Senate's new independence so good it should be enshrined in law: Harder
Published Friday, August 23, 2019 1:44PM EDT Last Updated Friday, August 23, 2019 4:39PM EDT
Sen. Peter Harder, Government Representative in the Senate, leaves the Senate Chamber along with Sen. Raymonde Saint-Germain after the vote on Bill C-45, the Cannabis Act in the Senate on Parliament Hill in Ottawa on Tuesday, June 19, 2018. THE CANADIAN PRESS/Justin Tang
OTTAWA -- The Trudeau government's changes aimed at making the upper chamber a more independent place have worked so well that they should be made permanent, the Liberals' representative in the Senate says.
Sen. Peter Harder is urging parties vying for power in the Oct. 21 election to promise to change the law so that future prime ministers would also use an independent, arm's-length appointment process to name new senators.
"I think Canadians would prefer a Senate that is less partisan, that seeks to improve legislation where appropriate, but doesn't view itself as a challenging chamber to the political legitimacy of the House of Commons," Harder said in an interview.
"We should encourage governments of the future to not only act in that spirit, but also to legislate and make some amendments to the Parliament of Canada Act that entrenches this less partisan, more independent Senate."
The call for a more permanent transformation came in a report that Harder released on Thursday, which looks back over how the changes have played out over the past several years and concludes, unsurprisingly, that they were for the better.
"The Senate is serving Canadians with a greater number of contributions to improve federal legislation and public policy, while staying faithful to its original constitutional role and thereby renewing public trust," said the report.
The report notes the House of Commons accepted at least some of the amendments the Senate put forward on 29 of the 88 bills the Liberal government managed to bring into law throughout its mandate.
Other recommendations in the report include bringing in independent oversight over expenses and making sure that independent senators and non-partisan parliamentary groups that form within the Senate get the same rights as those who sit in partisan caucuses.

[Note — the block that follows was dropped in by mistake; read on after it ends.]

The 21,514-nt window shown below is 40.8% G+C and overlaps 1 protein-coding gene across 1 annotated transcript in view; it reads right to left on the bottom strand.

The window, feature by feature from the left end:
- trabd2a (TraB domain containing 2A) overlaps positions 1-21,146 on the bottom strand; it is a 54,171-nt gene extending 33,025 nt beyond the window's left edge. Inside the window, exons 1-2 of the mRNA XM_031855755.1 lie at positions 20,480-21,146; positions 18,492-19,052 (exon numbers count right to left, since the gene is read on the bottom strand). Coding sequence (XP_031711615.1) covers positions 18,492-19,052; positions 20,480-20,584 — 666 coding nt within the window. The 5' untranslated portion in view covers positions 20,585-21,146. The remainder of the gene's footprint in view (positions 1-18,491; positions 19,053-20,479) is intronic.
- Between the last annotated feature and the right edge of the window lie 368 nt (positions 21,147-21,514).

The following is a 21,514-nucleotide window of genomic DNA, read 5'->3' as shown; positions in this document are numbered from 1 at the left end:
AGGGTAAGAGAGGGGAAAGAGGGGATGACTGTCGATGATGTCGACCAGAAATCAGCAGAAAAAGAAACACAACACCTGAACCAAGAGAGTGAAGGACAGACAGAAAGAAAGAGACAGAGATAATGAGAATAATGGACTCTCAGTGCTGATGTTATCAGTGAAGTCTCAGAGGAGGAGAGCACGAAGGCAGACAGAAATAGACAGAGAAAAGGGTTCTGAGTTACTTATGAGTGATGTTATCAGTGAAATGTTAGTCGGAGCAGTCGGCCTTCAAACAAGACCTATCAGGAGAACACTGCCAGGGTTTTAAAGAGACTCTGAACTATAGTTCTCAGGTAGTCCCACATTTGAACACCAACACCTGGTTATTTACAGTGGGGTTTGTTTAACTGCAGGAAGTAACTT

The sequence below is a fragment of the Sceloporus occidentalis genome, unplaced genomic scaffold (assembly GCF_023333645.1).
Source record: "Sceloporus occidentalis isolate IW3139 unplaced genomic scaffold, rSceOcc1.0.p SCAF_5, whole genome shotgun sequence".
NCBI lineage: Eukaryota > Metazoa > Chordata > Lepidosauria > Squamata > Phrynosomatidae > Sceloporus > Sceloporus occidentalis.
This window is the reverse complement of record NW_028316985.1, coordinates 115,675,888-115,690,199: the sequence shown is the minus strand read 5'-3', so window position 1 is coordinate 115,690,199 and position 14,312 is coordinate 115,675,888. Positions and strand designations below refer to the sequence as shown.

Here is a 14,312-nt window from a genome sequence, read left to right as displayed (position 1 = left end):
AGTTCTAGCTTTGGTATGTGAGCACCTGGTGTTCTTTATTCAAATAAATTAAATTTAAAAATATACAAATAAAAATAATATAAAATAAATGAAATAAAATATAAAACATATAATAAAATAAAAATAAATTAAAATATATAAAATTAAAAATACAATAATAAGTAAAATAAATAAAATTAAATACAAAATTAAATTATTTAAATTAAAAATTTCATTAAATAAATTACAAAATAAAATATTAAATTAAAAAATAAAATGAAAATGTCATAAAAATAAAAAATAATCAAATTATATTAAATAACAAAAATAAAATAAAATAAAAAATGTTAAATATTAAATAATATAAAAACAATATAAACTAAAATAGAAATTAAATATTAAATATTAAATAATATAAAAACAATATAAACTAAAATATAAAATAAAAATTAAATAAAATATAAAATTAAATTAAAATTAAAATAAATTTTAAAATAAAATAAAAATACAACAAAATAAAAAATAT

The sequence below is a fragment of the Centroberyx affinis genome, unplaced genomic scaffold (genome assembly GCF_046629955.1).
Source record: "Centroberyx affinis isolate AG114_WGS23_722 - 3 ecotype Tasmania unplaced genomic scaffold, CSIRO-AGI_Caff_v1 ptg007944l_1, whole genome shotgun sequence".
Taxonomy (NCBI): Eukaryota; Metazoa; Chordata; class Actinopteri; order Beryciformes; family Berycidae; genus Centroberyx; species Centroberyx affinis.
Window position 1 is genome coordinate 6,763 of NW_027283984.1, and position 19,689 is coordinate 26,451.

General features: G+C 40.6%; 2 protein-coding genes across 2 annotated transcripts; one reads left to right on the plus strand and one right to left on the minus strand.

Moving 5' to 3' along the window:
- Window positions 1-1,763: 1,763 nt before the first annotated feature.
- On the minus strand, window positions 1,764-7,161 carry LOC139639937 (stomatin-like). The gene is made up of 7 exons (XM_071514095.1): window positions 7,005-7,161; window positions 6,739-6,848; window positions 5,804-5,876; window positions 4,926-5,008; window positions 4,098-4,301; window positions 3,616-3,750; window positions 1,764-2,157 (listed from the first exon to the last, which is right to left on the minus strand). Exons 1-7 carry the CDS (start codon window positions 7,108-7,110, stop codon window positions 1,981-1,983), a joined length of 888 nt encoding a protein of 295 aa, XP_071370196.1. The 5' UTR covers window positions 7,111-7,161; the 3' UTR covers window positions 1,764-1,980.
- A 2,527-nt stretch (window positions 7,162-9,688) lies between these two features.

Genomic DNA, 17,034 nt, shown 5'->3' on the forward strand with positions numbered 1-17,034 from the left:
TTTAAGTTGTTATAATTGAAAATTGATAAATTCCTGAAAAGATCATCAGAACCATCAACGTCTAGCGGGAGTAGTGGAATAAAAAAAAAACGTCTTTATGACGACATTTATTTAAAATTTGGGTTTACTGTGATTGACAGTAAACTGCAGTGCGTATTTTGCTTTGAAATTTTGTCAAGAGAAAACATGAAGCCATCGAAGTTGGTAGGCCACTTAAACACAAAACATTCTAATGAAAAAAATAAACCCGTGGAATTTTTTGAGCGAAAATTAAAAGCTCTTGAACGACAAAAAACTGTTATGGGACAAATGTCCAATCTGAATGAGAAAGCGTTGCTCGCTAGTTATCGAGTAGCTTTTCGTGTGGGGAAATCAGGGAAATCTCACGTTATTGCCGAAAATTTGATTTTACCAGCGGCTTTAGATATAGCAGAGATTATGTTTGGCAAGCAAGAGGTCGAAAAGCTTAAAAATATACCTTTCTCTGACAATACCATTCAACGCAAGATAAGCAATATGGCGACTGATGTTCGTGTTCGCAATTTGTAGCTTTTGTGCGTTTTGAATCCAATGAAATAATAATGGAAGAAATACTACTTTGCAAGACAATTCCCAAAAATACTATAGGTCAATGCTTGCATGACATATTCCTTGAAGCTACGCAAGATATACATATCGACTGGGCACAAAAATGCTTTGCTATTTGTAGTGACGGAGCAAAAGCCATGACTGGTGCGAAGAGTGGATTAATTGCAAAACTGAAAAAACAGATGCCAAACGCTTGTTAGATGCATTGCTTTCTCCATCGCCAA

Prime Minister Justin Trudeau brought in the process in 2016 and has since appointed 50 independent senators, who do not sit in any party caucus.
One major change to the process allows Canadians to actually apply, or nominate someone, for the job.
Conservatives argue the senators named under the new regime are independent in name only, as they tend to vote with the government.
"I am not knocking these senators when I say they are not independent," said Conservative Sen. Don Plett, the opposition whip, adding they were named by a Liberal prime minister on the advice of people he chose.
"But let's call a spade a spade."
Trudeau told The Canadian Press last year he would like to enshrine the independent appointments process in legislation before the election, but the Liberals did not end up introducing a bill before Parliament wrapped up for the summer.
The Conservatives have said they would like to return to the old system where partisan appointments are handled directly out of the Prime Minister's Office, and the NDP is sticking with its long-standing call to abolish the Senate.
Emmett Macfarlane, a political science professor at the University of Waterloo who helped the Liberal government design the new appointments process, said he is not sure the change could be made binding without a constitutional amendment.
Macfarlane said that if it becomes permanent, it will be because future prime ministers decide it is the better way to go.
"Or, because they face political pressure not to go back to the old system of patronage appointments," he said.
He said that if the new system sticks around for long enough, it could also evolve into a convention -- a generally accepted practice that isn't codified in law.
"I think trying to put it into law might be unconstitutional," he said.